Robot Helicopters Will Only Be Used To Spy On Pirates, We Swear
Whoa hey, check out the kewl electric rainbow boat photo. What the hell? This must be how Jesus sees the world when he peers down from the clouds. Is this an Instagram from Jesus? "The U.S. Navy is deploying robot helicopters"-- SHIT -- "that can spot pirate boats -- even when they're in a crowded sea lane." And if the robot helicopter, dare we say, somehow fucks up and targets a non-pirate boat for destruction, then... look, these things happen. Those people probably were going to turn pirate at some point anyway.
So, what, the robot helicopter just scans the sea lane for an 18th-century ship with a skull and crossbones flag, correct? And that's it. Ooh, I'm Mr. Robot Helicopter, I think I'm soooooo smart. Well, you're not. Right, informative Fox News article?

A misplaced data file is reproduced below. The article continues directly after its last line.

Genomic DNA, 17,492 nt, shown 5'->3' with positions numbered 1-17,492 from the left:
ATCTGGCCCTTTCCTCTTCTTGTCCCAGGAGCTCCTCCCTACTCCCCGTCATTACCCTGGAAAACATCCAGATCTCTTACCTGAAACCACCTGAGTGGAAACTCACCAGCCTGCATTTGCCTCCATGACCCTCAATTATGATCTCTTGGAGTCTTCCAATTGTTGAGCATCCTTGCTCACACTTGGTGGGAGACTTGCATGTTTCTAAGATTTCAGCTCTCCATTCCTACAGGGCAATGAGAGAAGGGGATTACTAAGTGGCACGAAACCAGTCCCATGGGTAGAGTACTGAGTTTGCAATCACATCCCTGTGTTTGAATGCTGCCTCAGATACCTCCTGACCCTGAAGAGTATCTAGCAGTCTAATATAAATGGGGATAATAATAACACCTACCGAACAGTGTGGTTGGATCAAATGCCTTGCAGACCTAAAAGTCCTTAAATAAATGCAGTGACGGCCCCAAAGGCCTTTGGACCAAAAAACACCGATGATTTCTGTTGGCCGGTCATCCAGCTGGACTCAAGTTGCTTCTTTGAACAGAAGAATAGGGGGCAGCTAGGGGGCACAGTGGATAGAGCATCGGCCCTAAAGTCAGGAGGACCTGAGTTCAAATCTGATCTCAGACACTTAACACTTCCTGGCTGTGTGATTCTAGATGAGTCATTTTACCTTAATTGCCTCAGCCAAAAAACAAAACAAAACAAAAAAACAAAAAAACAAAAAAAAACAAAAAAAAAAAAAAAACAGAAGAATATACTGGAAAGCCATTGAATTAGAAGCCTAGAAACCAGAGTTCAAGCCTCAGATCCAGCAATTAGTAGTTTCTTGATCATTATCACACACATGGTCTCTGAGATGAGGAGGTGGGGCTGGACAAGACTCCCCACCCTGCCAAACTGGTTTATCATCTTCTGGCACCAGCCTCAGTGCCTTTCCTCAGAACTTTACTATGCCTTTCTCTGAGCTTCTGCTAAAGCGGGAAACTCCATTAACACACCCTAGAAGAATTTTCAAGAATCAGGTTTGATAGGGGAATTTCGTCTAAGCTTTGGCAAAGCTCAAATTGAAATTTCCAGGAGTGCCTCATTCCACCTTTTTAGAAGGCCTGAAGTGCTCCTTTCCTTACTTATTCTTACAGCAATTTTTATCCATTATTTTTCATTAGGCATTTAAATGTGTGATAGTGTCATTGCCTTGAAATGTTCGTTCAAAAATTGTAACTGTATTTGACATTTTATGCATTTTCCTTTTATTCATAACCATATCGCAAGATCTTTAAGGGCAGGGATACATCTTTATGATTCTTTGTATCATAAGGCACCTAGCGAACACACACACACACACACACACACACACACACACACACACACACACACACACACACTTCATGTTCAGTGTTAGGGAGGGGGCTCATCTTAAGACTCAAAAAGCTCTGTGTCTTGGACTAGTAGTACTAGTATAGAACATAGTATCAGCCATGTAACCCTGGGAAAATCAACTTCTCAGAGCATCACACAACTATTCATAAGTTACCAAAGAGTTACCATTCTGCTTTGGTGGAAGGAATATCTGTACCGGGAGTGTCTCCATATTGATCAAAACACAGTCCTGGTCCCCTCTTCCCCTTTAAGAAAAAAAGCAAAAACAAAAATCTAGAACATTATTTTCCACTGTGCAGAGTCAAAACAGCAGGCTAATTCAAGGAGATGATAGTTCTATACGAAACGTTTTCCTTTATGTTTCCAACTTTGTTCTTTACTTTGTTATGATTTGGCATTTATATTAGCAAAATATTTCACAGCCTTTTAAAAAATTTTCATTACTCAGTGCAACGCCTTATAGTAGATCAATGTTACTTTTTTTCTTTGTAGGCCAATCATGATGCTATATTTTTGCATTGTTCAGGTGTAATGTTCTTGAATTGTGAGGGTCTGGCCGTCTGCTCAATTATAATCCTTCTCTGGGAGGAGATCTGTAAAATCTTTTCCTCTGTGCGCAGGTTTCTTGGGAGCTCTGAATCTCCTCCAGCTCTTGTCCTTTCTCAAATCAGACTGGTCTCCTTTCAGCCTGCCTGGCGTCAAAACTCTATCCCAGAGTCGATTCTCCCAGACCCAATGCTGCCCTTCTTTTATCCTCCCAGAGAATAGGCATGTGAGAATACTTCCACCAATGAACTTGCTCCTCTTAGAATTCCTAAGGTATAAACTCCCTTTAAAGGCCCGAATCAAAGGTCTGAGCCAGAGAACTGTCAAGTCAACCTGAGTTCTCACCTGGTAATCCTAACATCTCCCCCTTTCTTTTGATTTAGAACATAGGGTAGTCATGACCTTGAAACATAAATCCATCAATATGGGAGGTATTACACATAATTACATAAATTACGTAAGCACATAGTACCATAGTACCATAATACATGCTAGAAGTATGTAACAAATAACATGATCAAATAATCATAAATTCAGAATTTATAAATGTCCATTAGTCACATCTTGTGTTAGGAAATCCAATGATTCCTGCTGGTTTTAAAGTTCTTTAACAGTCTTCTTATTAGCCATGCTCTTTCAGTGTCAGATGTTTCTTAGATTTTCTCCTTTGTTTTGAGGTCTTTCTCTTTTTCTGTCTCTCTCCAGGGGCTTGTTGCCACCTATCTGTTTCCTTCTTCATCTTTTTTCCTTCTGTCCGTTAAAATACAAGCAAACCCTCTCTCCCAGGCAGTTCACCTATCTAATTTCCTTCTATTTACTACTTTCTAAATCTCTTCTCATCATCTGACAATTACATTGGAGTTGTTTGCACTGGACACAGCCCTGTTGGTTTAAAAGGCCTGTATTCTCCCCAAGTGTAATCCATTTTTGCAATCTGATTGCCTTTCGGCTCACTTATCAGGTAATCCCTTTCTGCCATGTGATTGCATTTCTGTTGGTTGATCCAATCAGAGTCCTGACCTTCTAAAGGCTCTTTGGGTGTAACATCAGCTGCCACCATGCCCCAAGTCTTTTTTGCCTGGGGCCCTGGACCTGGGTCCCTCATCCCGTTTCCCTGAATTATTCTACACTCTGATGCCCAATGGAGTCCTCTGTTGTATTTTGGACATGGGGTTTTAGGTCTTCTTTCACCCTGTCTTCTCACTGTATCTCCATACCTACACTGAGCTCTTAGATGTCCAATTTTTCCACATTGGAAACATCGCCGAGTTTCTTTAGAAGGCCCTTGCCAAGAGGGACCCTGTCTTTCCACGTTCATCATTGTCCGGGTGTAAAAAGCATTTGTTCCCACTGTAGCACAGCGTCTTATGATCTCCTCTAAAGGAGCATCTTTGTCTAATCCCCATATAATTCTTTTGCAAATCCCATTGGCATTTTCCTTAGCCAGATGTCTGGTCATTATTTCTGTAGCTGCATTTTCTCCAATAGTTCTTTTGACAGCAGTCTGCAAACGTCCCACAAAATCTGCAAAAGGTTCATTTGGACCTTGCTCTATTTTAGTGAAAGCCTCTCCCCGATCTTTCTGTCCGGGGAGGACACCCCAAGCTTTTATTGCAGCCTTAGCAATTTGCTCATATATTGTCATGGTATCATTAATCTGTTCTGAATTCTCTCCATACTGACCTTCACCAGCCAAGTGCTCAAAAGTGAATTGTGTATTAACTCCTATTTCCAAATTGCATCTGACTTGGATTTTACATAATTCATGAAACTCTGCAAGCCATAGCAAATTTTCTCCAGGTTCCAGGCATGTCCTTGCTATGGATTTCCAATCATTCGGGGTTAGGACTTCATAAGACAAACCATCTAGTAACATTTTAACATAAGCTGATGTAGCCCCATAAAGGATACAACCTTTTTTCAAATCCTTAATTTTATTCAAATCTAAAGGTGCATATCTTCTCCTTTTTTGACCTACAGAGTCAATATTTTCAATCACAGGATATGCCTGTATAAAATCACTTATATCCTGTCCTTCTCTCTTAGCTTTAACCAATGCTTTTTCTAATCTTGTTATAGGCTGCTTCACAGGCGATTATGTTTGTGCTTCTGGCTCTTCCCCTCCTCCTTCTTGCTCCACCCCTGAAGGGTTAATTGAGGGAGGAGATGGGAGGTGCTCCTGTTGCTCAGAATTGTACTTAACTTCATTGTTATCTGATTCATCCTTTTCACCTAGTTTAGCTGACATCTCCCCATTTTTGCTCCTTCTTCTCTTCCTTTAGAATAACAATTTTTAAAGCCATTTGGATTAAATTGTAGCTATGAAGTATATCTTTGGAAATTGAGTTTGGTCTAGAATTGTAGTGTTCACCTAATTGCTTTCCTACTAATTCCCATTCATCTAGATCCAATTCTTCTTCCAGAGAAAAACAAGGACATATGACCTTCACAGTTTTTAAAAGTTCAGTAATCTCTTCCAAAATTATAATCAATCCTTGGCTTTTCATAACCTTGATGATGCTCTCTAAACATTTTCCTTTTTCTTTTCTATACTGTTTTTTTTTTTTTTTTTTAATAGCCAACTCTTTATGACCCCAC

Unlike their movie versions, real pirates don't identify themselves by flying a jolly roger.
The documentary Pirates of the Caribbean: The Curse of the Black Pearl says otherwise, but go on:
The Navy turned to a combination of different sensing technologies to address this. Called the Multi-Mode Sensor Seeker, or MMSS, an unmanned helicopter uses high-definition cameras, mid-wave infrared sensors and laser-radar (LADAR) to find the boat.
Meanwhile, sophisticated software allows the helicopter to identify the target independently of the operator. The software on board compares a 3-D image to templates and schematics in its memory.
You know what else the federal government and defense contractors could do with these robot helicopter technologies besides spy on pirates? Spy on everyone else. But they'd never do that.
Hey, look what's buzzing over Arizona.
[Fox News, photo via the Office of Naval Research]